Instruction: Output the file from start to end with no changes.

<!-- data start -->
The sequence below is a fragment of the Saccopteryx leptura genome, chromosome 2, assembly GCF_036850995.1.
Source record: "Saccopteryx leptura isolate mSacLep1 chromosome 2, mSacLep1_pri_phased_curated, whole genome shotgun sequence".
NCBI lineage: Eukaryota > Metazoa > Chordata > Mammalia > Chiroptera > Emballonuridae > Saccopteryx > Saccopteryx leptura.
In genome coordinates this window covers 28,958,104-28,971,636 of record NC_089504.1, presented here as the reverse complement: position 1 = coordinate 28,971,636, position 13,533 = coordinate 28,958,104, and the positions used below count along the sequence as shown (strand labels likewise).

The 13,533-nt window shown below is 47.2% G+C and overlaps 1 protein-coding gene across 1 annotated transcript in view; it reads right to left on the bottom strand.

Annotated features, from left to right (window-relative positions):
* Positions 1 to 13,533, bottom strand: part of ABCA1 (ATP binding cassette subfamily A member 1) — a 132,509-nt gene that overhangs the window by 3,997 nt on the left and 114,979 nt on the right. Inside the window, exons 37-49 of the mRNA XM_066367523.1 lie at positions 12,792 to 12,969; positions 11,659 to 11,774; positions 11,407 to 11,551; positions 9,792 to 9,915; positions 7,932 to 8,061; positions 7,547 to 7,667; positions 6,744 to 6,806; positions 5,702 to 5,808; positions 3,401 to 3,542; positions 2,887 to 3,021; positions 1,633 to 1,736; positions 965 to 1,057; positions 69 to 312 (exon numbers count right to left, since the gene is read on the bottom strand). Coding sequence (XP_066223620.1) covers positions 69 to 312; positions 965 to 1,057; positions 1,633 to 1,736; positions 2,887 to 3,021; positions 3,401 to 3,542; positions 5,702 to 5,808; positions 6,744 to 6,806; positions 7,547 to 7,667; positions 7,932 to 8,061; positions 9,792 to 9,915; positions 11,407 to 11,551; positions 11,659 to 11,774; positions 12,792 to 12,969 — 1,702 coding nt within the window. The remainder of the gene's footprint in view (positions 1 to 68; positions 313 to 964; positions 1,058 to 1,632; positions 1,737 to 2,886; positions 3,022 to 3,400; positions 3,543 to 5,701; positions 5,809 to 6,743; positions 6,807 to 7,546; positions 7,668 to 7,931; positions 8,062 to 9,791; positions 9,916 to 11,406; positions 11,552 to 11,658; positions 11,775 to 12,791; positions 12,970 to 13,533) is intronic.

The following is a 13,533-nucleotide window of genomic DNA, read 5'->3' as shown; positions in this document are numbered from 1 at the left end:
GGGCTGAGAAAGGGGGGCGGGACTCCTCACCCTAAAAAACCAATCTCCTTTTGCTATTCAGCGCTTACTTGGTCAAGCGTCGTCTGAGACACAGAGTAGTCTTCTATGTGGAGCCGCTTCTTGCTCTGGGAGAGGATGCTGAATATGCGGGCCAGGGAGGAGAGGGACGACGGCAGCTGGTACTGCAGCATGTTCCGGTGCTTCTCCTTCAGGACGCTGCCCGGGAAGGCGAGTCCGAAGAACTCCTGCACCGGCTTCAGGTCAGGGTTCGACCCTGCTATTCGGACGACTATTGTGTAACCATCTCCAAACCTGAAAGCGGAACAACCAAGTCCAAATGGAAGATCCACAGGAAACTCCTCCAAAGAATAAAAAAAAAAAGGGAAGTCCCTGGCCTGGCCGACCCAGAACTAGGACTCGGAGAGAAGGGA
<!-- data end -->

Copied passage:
The sequence below is a fragment of the Saccopteryx leptura genome, chromosome 2, assembly GCF_036850995.1.
Source record: "Saccopteryx leptura isolate mSacLep1 chromosome 2, mSacLep1_pri_phased_curated, whole genome shotgun sequence".
NCBI lineage: Eukaryota > Metazoa > Chordata > Mammalia > Chiroptera > Emballonuridae > Saccopteryx > Saccopteryx leptura.
In genome coordinates this window covers 28,958,104-28,971,636 of record NC_089504.1, presented here as the reverse complement: position 1 = coordinate 28,971,636, position 13,533 = coordinate 28,958,104, and the positions used below count along the sequence as shown (strand labels likewise).

The 13,533-nt window shown below is 47.2% G+C and overlaps 1 protein-coding gene across 1 annotated transcript in view; it reads right to left on the bottom strand.

Annotated features, from left to right (window-relative positions):
* Positions 1 to 13,533, bottom strand: part of ABCA1 (ATP binding cassette subfamily A member 1) — a 132,509-nt gene that overhangs the window by 3,997 nt on the left and 114,979 nt on the right. Inside the window, exons 37-49 of the mRNA XM_066367523.1 lie at positions 12,792 to 12,969; positions 11,659 to 11,774; positions 11,407 to 11,551; positions 9,792 to 9,915; positions 7,932 to 8,061; positions 7,547 to 7,667; positions 6,744 to 6,806; positions 5,702 to 5,808; positions 3,401 to 3,542; positions 2,887 to 3,021; positions 1,633 to 1,736; positions 965 to 1,057; positions 69 to 312 (exon numbers count right to left, since the gene is read on the bottom strand). Coding sequence (XP_066223620.1) covers positions 69 to 312; positions 965 to 1,057; positions 1,633 to 1,736; positions 2,887 to 3,021; positions 3,401 to 3,542; positions 5,702 to 5,808; positions 6,744 to 6,806; positions 7,547 to 7,667; positions 7,932 to 8,061; positions 9,792 to 9,915; positions 11,407 to 11,551; positions 11,659 to 11,774; positions 12,792 to 12,969 — 1,702 coding nt within the window. The remainder of the gene's footprint in view (positions 1 to 68; positions 313 to 964; positions 1,058 to 1,632; positions 1,737 to 2,886; positions 3,022 to 3,400; positions 3,543 to 5,701; positions 5,809 to 6,743; positions 6,807 to 7,546; positions 7,668 to 7,931; positions 8,062 to 9,791; positions 9,916 to 11,406; positions 11,552 to 11,658; positions 11,775 to 12,791; positions 12,970 to 13,533) is intronic.

The following is a 13,533-nucleotide window of genomic DNA, read 5'->3' as shown; positions in this document are numbered from 1 at the left end:
GGGCTGAGAAAGGGGGGCGGGACTCCTCACCCTAAAAAACCAATCTCCTTTTGCTATTCAGCGCTTACTTGGTCAAGCGTCGTCTGAGACACAGAGTAGTCTTCTATGTGGAGCCGCTTCTTGCTCTGGGAGAGGATGCTGAATATGCGGGCCAGGGAGGAGAGGGACGACGGCAGCTGGTACTGCAGCATGTTCCGGTGCTTCTCCTTCAGGACGCTGCCCGGGAAGGCGAGTCCGAAGAACTCCTGCACCGGCTTCAGGTCAGGGTTCGACCCTGCTATTCGGACGACTATTGTGTAACCATCTCCAAACCTGAAAGCGGAACAACCAAGTCCAAATGGAAGATCCACAGGAAACTCCTCCAAAGAATAAAAAAAAAAAGGGAAGTCCCTGGCCTGGCCGACCCAGAACTAGGACTCGGAGAGAAGGGA